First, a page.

There was one point where The Young Astronauts (which is this great company that I partnered with for all my visuals) called me and were like, “Hayley, we love the record. Can you just write one happy song?” I was like, “I will not write one happy song! That’s not where I am in my life right now.” So they were like, “Um OK it’s fine. Just write what you need to write.” So this record sort of corresponded with a dark time in my life and trying to figure out why I’m drawn to the toxic relationships that I’m often drawn to.
When I write I find myself talking about repeating mistakes. And maybe it’s a good exercise, although it’s possible that I’m wrong, but when I’m writing something and it feels like something else that I’ve already written, I always follow through. Because you don’t have to release everything. Just the process of singing through the words, out into the space, it’s that internal dialogue that’s so difficult to get out of. You don’t even realize these damaging flows you start getting into until you actually sing it out loud. And then it becomes so much easier to actually deal with something when you’re speaking into a space and you’re hearing the sound of your voice. It just changes everything for me.
What was going on emotionally when you wrote “Nights Like This?”
For “Nights Like This,” I was in my room on the piano, and I hit those first few chords and sang the first lyrics and just started crying. I always know when I start crying immediately that, at the very least, I’m being totally honest in what I’m singing. It took a while for the song to develop further, but it felt significant and familiar to me in a way that was really intimate and honest.
And then how did you form the concept for the music video?
Ally Pankiw, who is one of the Young Astronauts, she had this idea for the video and it was just the concept of feeling lost and lonely in this place that should be so full. It should have hundreds of people running through it doing hundreds of different things coming from a hundred different places, but instead it’s just abandoned, and I’m looking around trying to find this person that I spent the night with, and he’s nowhere. It becomes a self-exploration but also seeing how I fit into the world, going through the hotel alone.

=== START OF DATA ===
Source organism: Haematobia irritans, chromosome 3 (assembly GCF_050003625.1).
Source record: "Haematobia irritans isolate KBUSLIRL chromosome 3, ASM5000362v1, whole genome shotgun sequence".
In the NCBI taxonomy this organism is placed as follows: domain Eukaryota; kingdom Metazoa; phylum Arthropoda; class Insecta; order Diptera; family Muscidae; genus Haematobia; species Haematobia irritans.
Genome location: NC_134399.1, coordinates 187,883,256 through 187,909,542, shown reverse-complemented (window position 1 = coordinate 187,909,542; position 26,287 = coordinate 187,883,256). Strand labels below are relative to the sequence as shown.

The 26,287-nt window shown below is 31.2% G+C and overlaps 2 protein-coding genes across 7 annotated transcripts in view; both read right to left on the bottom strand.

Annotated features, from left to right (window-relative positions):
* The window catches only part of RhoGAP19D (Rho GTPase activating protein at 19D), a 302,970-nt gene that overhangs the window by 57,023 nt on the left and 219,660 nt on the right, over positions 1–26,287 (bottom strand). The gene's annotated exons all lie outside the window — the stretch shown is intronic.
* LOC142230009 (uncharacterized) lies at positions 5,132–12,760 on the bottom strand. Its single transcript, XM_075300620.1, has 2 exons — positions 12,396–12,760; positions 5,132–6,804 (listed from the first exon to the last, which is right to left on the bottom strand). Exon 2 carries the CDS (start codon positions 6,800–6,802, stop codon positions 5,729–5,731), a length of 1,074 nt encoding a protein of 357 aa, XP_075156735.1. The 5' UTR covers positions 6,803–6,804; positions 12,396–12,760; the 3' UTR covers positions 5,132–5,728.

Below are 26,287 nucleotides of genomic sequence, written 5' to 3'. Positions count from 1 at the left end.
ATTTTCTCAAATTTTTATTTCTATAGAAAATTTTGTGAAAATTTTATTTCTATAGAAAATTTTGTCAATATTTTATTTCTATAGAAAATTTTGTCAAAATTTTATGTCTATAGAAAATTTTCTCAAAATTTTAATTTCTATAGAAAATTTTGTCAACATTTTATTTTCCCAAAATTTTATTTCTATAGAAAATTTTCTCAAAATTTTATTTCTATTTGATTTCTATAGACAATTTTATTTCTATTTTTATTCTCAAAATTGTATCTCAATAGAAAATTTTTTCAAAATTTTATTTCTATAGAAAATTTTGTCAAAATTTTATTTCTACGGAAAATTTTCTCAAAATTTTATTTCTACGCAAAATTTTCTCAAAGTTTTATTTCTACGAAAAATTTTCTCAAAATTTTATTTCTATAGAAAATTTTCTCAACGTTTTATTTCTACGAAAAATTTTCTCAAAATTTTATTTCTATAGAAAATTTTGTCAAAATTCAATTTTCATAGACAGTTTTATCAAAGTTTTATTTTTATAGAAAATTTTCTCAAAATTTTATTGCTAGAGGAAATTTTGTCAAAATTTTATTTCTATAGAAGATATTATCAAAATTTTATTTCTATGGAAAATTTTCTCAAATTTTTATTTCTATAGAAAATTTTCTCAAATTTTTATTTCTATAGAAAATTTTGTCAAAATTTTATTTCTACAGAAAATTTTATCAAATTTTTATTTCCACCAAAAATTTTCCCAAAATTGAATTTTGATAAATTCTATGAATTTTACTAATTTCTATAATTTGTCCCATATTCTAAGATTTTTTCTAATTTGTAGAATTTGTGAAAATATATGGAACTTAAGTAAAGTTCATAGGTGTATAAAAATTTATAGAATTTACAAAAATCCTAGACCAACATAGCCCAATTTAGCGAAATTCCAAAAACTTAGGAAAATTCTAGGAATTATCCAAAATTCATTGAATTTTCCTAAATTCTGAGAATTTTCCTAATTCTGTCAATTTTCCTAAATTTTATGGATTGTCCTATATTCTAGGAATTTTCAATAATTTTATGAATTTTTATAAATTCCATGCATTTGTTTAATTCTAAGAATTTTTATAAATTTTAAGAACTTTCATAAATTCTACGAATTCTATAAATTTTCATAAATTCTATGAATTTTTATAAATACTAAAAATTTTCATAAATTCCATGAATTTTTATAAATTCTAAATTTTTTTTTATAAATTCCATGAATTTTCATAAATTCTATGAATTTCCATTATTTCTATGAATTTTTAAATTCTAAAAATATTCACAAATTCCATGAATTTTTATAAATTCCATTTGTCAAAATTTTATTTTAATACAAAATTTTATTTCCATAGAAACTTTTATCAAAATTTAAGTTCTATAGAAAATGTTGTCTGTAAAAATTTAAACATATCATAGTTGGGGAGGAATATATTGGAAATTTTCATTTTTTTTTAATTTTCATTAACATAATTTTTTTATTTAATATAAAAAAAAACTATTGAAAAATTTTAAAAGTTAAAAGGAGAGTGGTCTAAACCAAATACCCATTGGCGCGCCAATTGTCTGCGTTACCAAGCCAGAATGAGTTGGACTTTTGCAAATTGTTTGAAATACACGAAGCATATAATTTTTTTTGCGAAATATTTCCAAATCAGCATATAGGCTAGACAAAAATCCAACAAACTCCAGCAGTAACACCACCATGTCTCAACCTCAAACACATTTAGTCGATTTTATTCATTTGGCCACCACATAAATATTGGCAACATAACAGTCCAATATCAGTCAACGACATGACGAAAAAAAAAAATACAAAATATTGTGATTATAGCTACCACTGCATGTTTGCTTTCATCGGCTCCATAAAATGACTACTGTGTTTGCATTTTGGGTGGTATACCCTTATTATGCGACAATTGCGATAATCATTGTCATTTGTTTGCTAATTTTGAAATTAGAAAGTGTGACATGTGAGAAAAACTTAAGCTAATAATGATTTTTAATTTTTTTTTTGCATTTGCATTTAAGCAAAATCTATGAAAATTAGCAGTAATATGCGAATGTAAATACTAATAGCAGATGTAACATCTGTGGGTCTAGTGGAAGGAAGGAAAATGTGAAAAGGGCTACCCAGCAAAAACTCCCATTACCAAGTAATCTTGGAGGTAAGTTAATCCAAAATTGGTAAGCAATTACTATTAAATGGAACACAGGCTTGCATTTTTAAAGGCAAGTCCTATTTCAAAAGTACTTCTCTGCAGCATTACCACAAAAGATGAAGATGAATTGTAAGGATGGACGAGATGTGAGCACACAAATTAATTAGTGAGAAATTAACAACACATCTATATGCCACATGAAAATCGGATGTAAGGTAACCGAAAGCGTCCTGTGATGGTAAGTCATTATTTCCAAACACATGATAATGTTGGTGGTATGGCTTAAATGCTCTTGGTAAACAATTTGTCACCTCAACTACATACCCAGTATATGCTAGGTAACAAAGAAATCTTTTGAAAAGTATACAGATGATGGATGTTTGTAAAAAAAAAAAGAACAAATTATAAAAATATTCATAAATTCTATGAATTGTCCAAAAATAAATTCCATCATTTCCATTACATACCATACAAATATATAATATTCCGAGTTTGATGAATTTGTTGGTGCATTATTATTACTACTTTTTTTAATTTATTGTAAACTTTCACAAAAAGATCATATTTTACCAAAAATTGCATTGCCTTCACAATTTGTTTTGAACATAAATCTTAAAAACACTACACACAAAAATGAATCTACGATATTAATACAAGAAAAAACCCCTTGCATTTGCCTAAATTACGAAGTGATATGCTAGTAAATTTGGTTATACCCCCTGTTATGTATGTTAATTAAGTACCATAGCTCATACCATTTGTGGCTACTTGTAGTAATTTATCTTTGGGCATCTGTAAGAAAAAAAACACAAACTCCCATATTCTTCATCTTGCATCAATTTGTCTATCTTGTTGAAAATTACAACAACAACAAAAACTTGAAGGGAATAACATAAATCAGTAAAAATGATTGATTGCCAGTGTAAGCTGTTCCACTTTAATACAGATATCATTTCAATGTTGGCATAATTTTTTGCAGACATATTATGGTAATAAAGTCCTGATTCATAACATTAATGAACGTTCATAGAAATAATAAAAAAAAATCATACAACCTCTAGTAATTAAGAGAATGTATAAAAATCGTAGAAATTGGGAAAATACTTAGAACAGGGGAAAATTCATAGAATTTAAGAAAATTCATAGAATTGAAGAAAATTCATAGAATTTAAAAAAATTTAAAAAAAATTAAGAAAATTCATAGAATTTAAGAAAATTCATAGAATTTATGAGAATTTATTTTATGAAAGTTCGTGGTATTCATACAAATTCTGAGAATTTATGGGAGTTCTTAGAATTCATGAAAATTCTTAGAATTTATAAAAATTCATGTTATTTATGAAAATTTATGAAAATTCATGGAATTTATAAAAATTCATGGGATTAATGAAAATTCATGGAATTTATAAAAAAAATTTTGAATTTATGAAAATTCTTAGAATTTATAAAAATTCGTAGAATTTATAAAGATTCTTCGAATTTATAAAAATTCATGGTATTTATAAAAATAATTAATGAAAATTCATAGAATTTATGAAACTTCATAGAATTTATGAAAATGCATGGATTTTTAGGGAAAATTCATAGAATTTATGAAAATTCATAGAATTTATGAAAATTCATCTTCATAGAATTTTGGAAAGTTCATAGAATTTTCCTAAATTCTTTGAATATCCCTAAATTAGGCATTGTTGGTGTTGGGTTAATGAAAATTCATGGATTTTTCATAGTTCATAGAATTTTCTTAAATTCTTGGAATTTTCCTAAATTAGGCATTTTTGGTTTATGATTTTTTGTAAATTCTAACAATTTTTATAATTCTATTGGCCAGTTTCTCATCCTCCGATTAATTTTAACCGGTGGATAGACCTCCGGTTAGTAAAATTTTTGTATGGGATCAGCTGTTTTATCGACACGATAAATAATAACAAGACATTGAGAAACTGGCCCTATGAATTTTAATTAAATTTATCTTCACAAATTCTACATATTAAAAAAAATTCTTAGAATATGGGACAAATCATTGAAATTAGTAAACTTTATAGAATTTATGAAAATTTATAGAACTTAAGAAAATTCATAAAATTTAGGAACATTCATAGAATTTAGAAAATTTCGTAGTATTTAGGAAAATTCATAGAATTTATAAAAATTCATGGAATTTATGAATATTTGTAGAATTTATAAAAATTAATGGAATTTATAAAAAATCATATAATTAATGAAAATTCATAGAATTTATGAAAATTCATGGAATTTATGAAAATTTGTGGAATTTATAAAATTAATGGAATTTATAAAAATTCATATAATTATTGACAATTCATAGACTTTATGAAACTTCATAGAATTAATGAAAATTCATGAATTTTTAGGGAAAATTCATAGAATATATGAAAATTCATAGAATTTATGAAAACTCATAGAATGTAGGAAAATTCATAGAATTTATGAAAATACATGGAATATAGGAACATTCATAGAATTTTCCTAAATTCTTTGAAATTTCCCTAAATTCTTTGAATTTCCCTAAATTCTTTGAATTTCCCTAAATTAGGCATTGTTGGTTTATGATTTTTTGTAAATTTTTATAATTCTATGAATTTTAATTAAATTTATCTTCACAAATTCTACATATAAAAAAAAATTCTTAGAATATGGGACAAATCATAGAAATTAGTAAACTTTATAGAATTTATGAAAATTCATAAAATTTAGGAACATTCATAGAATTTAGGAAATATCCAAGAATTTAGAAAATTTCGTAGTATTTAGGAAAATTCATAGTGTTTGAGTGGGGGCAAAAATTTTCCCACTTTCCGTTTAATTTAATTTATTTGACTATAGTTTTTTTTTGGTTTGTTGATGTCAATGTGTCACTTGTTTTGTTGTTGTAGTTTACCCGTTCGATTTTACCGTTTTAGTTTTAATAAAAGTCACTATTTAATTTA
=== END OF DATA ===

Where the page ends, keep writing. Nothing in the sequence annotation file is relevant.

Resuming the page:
There was no way for me to know that this could possibly happen, but before we shot the video I had that same experience, not with being abandoned because I knew where the person went in the morning [laughs], but going to sleep besides somebody in a hotel and waking up alone and just digesting the night, and walking through the hotel like. It almost becomes easier to jump back into the arms of someone toxic rather than handling the loss of something, even though it may not have been a good thing.
Where did you shoot it?
We shot it at what I think is the oldest hotel in Toronto. We shot all through the nights so that there wouldn’t be people around. That was really cool because there are a lot of stories about it being haunted. We had this incredible coordinator who was like, “Oh, there was a doorman that a lot of guests have seen who hasn’t worked here now in 50 years.” A lot of cool stuff like that.
It reminded me a bit of Lost in Translation.
We referenced that a lot actually—we were thinking it’s Lost In Translation meets Home Alone. It was trying to keep from being bored and depressed in this potentially boring and depressing scenario.
I don’t know. I just noticed that “Learn To Love” has like 680,000 listens on Spotify and I’m like, “Who the hell are these people?” I really am not sure. I guess I hope that it’s just people who are going through a hard time or relationships that make them feel confused or overpowered. I’ve always been fascinated by love and hard love, or tragic love, I’d hope that a kid sitting at home sobbing and unable to sleep would find some shared space with me.
So it’s not as simple as just young people, or old people. You’re hoping anyone could connect. Yeah. I think that’s why the W. Darling title was so important to me, because it’s sort of ageless. The Wendy Darling character is all these female roles—she’s like a mother but a daughter and a friend and a sister and a lover.